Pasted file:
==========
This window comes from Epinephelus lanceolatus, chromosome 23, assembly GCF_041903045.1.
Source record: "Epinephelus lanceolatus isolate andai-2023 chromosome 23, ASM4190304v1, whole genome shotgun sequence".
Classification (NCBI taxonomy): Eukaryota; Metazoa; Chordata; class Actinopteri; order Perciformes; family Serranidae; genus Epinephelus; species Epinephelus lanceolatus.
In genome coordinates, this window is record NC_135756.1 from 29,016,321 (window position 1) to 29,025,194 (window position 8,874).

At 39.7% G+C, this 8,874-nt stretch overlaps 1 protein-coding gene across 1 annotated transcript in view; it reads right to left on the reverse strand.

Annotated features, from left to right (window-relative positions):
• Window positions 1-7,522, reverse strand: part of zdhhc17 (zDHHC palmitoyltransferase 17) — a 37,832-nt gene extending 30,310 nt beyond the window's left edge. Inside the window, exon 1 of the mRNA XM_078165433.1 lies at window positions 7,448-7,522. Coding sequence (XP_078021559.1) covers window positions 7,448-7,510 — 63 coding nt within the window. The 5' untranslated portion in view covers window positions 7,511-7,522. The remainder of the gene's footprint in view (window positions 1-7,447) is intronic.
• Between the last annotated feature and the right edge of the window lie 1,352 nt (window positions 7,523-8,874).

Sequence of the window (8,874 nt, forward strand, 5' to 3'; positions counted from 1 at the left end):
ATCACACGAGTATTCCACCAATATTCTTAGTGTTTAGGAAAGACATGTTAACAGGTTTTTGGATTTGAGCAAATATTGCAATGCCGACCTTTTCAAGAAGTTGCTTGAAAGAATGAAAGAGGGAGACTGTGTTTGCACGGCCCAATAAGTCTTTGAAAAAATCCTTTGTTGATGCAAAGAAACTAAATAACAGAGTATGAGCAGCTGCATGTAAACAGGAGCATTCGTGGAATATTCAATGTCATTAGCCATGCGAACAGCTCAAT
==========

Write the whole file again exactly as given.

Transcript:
This window comes from Epinephelus lanceolatus, chromosome 23, assembly GCF_041903045.1.
Source record: "Epinephelus lanceolatus isolate andai-2023 chromosome 23, ASM4190304v1, whole genome shotgun sequence".
Classification (NCBI taxonomy): Eukaryota; Metazoa; Chordata; class Actinopteri; order Perciformes; family Serranidae; genus Epinephelus; species Epinephelus lanceolatus.
In genome coordinates, this window is record NC_135756.1 from 29,016,321 (window position 1) to 29,025,194 (window position 8,874).

At 39.7% G+C, this 8,874-nt stretch overlaps 1 protein-coding gene across 1 annotated transcript in view; it reads right to left on the reverse strand.

Annotated features, from left to right (window-relative positions):
• Window positions 1-7,522, reverse strand: part of zdhhc17 (zDHHC palmitoyltransferase 17) — a 37,832-nt gene extending 30,310 nt beyond the window's left edge. Inside the window, exon 1 of the mRNA XM_078165433.1 lies at window positions 7,448-7,522. Coding sequence (XP_078021559.1) covers window positions 7,448-7,510 — 63 coding nt within the window. The 5' untranslated portion in view covers window positions 7,511-7,522. The remainder of the gene's footprint in view (window positions 1-7,447) is intronic.
• Between the last annotated feature and the right edge of the window lie 1,352 nt (window positions 7,523-8,874).

Sequence of the window (8,874 nt, forward strand, 5' to 3'; positions counted from 1 at the left end):
ATCACACGAGTATTCCACCAATATTCTTAGTGTTTAGGAAAGACATGTTAACAGGTTTTTGGATTTGAGCAAATATTGCAATGCCGACCTTTTCAAGAAGTTGCTTGAAAGAATGAAAGAGGGAGACTGTGTTTGCACGGCCCAATAAGTCTTTGAAAAAATCCTTTGTTGATGCAAAGAAACTAAATAACAGAGTATGAGCAGCTGCATGTAAACAGGAGCATTCGTGGAATATTCAATGTCATTAGCCATGCGAACAGCTCAAT